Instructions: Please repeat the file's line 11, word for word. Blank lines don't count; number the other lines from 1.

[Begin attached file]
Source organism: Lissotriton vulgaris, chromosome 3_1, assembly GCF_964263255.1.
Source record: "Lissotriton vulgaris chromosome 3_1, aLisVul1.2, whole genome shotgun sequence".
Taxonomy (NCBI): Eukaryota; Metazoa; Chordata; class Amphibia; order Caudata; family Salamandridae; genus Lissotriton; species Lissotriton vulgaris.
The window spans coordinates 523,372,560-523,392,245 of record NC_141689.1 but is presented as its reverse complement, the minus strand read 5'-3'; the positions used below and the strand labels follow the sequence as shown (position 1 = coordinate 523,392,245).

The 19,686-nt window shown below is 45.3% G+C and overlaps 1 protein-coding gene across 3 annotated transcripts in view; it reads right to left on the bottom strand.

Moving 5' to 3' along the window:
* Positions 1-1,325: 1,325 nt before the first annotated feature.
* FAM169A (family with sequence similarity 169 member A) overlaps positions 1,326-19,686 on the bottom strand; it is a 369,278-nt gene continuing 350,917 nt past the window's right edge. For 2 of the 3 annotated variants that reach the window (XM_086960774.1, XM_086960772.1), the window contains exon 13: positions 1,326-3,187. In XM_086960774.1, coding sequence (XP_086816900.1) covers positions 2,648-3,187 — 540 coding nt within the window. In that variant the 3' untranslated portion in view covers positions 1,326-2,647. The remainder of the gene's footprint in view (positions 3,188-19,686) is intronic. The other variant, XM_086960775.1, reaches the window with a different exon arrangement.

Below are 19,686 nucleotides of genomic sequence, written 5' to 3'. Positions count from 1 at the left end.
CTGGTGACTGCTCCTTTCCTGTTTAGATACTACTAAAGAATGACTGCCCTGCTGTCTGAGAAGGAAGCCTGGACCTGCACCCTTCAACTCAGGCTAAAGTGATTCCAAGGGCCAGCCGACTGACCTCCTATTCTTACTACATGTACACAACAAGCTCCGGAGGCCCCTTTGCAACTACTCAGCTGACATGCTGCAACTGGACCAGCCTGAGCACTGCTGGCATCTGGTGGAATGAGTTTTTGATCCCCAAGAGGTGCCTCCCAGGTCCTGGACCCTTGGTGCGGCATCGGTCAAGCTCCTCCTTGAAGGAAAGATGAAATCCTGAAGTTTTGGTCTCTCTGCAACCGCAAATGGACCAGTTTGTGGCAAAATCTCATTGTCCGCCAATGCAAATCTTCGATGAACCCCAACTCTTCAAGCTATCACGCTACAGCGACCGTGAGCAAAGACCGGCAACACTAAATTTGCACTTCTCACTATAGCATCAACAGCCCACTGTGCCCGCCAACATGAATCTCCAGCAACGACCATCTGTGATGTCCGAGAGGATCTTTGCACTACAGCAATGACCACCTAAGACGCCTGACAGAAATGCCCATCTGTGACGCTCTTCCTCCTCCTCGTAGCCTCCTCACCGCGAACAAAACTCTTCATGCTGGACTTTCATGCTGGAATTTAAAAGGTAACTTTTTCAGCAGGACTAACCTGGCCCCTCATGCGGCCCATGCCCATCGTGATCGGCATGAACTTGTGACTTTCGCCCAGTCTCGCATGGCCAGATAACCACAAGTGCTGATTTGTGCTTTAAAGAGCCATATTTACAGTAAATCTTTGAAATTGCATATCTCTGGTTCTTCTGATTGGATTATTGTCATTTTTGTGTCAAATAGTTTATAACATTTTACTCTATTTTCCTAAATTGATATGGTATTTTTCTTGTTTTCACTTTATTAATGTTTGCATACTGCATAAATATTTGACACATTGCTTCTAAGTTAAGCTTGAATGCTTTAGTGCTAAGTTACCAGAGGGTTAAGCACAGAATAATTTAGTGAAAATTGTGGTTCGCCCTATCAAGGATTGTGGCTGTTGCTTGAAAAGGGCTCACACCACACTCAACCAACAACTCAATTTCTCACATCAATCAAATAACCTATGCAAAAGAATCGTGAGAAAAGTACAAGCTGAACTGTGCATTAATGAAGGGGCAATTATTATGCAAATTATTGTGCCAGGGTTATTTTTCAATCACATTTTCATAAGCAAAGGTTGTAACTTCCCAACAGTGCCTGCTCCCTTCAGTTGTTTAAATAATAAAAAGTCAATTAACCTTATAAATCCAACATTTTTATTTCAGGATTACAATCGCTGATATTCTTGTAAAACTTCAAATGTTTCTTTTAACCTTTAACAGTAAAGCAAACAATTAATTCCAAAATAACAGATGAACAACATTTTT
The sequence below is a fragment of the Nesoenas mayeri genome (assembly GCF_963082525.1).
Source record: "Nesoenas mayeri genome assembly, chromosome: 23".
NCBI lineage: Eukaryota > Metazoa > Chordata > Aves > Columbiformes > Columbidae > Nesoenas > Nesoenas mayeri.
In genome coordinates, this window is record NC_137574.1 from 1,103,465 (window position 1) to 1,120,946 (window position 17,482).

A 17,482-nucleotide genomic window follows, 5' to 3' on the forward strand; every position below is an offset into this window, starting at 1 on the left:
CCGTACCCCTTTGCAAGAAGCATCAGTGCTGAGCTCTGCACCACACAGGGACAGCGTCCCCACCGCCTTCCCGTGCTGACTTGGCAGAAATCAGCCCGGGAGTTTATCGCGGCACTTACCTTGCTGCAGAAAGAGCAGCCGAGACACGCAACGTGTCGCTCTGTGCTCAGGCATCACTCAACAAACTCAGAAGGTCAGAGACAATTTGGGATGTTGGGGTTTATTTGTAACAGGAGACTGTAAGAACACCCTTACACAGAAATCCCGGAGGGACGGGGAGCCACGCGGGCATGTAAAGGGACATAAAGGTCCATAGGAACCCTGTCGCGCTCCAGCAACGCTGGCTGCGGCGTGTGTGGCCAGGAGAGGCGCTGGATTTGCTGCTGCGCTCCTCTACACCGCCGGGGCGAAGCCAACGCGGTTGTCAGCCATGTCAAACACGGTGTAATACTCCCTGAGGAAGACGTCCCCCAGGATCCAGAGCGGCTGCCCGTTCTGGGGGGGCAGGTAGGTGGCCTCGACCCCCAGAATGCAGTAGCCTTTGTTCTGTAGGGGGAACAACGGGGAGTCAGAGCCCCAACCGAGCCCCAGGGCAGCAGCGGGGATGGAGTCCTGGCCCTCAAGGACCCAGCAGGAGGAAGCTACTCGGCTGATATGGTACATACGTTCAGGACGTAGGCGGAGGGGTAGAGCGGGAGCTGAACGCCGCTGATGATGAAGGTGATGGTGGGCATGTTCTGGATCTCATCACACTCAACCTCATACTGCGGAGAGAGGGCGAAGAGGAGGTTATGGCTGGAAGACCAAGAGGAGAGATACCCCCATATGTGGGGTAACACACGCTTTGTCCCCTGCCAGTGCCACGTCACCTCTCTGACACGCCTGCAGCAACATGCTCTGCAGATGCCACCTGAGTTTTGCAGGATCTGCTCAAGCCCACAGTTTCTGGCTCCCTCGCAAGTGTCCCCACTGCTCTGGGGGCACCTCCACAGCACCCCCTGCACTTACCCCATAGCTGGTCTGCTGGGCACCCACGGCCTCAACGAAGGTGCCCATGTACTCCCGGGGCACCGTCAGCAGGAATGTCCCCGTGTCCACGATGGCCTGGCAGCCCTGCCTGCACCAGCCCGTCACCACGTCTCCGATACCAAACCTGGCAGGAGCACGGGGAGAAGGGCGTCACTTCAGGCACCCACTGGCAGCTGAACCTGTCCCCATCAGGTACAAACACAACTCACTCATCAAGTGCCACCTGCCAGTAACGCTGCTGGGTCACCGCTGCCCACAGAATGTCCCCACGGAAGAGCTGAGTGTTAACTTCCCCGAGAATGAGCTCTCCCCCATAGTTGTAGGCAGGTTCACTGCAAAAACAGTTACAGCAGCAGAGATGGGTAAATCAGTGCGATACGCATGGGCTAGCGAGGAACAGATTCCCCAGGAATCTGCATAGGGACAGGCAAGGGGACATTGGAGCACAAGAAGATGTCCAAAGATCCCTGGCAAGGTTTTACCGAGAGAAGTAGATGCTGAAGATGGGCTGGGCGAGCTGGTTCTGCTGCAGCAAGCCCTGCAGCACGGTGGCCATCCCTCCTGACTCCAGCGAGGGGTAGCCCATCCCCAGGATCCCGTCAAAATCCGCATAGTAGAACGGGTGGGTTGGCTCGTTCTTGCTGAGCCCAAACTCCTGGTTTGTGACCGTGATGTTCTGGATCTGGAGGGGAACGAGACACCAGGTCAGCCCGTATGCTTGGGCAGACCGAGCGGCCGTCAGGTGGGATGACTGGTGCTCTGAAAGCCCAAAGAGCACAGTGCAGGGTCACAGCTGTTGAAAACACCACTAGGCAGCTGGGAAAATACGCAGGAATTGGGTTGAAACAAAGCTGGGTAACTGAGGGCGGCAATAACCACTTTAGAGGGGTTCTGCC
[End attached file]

The sequence below is a fragment of the Nesoenas mayeri genome (assembly GCF_963082525.1).